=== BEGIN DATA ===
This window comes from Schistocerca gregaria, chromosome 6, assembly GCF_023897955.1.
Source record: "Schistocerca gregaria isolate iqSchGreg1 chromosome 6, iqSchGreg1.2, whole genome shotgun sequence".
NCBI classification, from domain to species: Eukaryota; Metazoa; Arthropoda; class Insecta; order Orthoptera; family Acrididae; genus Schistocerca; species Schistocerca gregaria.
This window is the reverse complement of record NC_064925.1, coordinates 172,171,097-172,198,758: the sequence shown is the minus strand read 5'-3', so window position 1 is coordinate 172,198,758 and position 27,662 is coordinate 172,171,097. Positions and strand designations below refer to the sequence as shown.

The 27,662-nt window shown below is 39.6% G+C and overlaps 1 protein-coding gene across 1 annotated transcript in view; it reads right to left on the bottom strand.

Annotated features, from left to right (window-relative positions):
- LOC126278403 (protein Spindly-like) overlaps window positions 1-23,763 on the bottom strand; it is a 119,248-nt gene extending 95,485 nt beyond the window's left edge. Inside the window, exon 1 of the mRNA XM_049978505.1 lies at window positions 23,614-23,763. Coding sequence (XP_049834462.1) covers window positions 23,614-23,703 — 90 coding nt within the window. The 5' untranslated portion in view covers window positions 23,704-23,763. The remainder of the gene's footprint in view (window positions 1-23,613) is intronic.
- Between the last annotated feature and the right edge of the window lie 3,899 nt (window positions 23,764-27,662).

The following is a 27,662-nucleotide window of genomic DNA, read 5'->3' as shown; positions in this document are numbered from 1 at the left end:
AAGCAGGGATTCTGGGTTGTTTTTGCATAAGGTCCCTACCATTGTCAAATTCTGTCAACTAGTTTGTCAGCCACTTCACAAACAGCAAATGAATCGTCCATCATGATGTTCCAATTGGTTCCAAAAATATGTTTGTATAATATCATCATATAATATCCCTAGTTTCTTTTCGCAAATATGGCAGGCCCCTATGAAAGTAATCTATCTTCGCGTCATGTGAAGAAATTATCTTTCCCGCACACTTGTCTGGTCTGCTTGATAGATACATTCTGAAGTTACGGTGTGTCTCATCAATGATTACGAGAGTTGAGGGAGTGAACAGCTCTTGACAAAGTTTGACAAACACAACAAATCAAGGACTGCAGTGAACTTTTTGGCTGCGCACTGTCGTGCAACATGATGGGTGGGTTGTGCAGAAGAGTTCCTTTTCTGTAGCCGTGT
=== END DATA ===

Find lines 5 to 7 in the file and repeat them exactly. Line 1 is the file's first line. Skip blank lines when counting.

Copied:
The 27,662-nt window shown below is 39.6% G+C and overlaps 1 protein-coding gene across 1 annotated transcript in view; it reads right to left on the bottom strand.

Annotated features, from left to right (window-relative positions):
- LOC126278403 (protein Spindly-like) overlaps window positions 1-23,763 on the bottom strand; it is a 119,248-nt gene extending 95,485 nt beyond the window's left edge. Inside the window, exon 1 of the mRNA XM_049978505.1 lies at window positions 23,614-23,763. Coding sequence (XP_049834462.1) covers window positions 23,614-23,703 — 90 coding nt within the window. The 5' untranslated portion in view covers window positions 23,704-23,763. The remainder of the gene's footprint in view (window positions 1-23,613) is intronic.